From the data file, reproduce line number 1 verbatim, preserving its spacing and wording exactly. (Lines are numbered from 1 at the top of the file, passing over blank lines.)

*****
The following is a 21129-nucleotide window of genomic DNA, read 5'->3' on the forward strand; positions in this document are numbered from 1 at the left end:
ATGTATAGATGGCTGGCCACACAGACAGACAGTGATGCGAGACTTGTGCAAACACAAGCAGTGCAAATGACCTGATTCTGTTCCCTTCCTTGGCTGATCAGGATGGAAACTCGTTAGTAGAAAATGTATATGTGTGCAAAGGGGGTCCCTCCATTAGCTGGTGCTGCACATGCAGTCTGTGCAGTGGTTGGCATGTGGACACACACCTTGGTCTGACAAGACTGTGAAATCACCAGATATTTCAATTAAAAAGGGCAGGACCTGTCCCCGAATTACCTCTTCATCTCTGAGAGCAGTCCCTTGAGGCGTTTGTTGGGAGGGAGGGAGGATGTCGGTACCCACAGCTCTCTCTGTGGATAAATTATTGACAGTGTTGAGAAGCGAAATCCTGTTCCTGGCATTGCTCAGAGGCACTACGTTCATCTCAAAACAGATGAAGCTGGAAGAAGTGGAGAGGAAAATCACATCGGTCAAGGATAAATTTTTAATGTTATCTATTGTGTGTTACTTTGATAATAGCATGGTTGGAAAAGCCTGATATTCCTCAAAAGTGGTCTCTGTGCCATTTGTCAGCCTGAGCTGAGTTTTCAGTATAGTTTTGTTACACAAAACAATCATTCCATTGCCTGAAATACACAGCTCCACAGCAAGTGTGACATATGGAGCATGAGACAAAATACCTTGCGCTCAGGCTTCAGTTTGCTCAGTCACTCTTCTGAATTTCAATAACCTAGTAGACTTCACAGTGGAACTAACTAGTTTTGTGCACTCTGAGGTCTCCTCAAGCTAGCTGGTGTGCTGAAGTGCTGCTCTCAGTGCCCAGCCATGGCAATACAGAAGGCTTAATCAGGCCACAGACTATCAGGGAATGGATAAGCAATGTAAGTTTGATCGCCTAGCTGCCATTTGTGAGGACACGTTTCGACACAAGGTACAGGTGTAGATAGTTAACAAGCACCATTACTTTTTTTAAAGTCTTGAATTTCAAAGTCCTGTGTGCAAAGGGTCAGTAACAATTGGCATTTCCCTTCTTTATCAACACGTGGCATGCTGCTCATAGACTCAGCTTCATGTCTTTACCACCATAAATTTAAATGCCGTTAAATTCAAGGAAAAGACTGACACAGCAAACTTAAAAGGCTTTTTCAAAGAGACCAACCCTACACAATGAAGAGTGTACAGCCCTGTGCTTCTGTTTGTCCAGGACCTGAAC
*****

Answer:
The following is a 21129-nucleotide window of genomic DNA, read 5'->3' on the forward strand; positions in this document are numbered from 1 at the left end: